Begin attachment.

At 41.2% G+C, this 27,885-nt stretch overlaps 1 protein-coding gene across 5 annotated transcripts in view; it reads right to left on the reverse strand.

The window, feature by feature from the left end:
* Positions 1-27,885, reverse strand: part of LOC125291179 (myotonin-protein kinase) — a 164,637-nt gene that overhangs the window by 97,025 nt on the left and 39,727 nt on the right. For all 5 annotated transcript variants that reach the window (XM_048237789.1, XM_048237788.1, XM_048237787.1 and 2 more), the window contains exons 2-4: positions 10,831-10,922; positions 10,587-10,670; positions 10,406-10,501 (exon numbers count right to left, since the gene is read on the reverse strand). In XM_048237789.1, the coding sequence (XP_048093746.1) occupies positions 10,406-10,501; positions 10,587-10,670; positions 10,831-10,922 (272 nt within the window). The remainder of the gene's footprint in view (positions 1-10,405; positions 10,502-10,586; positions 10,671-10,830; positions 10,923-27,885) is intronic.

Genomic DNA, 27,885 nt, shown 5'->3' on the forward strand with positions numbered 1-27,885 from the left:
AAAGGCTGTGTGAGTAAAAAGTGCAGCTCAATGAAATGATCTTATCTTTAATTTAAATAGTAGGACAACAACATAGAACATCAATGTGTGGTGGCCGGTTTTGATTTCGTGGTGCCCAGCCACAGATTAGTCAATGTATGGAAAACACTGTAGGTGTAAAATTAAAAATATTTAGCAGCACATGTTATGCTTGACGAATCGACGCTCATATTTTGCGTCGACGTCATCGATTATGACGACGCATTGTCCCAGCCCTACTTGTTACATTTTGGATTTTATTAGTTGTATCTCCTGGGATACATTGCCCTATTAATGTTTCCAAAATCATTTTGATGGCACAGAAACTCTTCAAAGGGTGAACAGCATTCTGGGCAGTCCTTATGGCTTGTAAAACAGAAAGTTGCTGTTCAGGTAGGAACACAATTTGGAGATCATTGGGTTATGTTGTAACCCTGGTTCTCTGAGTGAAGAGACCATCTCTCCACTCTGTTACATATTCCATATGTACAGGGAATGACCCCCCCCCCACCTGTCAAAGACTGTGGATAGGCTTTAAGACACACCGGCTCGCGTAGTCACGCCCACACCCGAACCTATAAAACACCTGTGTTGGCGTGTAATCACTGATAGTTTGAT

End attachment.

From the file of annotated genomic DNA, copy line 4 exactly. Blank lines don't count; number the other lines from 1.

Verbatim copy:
Genomic DNA, 27,885 nt, shown 5'->3' on the forward strand with positions numbered 1-27,885 from the left: